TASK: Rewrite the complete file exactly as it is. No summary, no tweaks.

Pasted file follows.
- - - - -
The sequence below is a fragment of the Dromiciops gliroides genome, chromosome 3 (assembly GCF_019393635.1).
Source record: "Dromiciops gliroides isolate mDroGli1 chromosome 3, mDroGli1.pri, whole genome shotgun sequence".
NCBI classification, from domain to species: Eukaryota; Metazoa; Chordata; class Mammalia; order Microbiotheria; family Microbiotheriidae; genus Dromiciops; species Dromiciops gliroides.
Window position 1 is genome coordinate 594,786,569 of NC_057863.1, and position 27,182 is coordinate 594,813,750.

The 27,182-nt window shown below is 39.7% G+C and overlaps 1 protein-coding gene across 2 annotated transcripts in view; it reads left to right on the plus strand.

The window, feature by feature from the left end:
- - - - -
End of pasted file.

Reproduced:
The sequence below is a fragment of the Dromiciops gliroides genome, chromosome 3 (assembly GCF_019393635.1).
Source record: "Dromiciops gliroides isolate mDroGli1 chromosome 3, mDroGli1.pri, whole genome shotgun sequence".
NCBI classification, from domain to species: Eukaryota; Metazoa; Chordata; class Mammalia; order Microbiotheria; family Microbiotheriidae; genus Dromiciops; species Dromiciops gliroides.
Window position 1 is genome coordinate 594,786,569 of NC_057863.1, and position 27,182 is coordinate 594,813,750.

The 27,182-nt window shown below is 39.7% G+C and overlaps 1 protein-coding gene across 2 annotated transcripts in view; it reads left to right on the plus strand.

The window, feature by feature from the left end: